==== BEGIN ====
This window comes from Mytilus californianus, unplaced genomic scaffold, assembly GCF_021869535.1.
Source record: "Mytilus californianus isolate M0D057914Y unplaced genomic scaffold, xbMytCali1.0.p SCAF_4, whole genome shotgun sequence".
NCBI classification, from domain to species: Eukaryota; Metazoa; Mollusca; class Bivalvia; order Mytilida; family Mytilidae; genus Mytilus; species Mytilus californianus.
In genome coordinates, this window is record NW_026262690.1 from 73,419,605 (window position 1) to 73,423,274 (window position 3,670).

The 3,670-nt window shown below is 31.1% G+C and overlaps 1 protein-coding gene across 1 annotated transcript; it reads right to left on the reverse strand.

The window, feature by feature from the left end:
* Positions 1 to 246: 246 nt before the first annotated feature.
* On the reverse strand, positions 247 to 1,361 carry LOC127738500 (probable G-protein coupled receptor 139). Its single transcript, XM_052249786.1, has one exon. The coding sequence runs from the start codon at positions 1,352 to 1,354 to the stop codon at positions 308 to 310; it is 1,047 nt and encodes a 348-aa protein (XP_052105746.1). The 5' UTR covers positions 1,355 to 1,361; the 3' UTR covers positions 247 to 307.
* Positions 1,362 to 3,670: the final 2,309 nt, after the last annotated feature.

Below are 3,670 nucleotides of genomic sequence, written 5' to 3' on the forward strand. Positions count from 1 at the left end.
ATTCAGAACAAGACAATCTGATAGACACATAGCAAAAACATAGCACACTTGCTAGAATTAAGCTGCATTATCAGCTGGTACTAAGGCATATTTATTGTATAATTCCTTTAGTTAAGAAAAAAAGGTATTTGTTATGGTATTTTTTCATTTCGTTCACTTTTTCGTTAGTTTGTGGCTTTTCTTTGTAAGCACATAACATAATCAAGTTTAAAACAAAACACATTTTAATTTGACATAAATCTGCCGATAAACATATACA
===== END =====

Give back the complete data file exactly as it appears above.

This window comes from Mytilus californianus, unplaced genomic scaffold, assembly GCF_021869535.1.
Source record: "Mytilus californianus isolate M0D057914Y unplaced genomic scaffold, xbMytCali1.0.p SCAF_4, whole genome shotgun sequence".
NCBI classification, from domain to species: Eukaryota; Metazoa; Mollusca; class Bivalvia; order Mytilida; family Mytilidae; genus Mytilus; species Mytilus californianus.
In genome coordinates, this window is record NW_026262690.1 from 73,419,605 (window position 1) to 73,423,274 (window position 3,670).

The 3,670-nt window shown below is 31.1% G+C and overlaps 1 protein-coding gene across 1 annotated transcript; it reads right to left on the reverse strand.

The window, feature by feature from the left end:
* Positions 1 to 246: 246 nt before the first annotated feature.
* On the reverse strand, positions 247 to 1,361 carry LOC127738500 (probable G-protein coupled receptor 139). Its single transcript, XM_052249786.1, has one exon. The coding sequence runs from the start codon at positions 1,352 to 1,354 to the stop codon at positions 308 to 310; it is 1,047 nt and encodes a 348-aa protein (XP_052105746.1). The 5' UTR covers positions 1,355 to 1,361; the 3' UTR covers positions 247 to 307.
* Positions 1,362 to 3,670: the final 2,309 nt, after the last annotated feature.

Below are 3,670 nucleotides of genomic sequence, written 5' to 3' on the forward strand. Positions count from 1 at the left end.
ATTCAGAACAAGACAATCTGATAGACACATAGCAAAAACATAGCACACTTGCTAGAATTAAGCTGCATTATCAGCTGGTACTAAGGCATATTTATTGTATAATTCCTTTAGTTAAGAAAAAAAGGTATTTGTTATGGTATTTTTTCATTTCGTTCACTTTTTCGTTAGTTTGTGGCTTTTCTTTGTAAGCACATAACATAATCAAGTTTAAAACAAAACACATTTTAATTTGACATAAATCTGCCGATAAACATATACA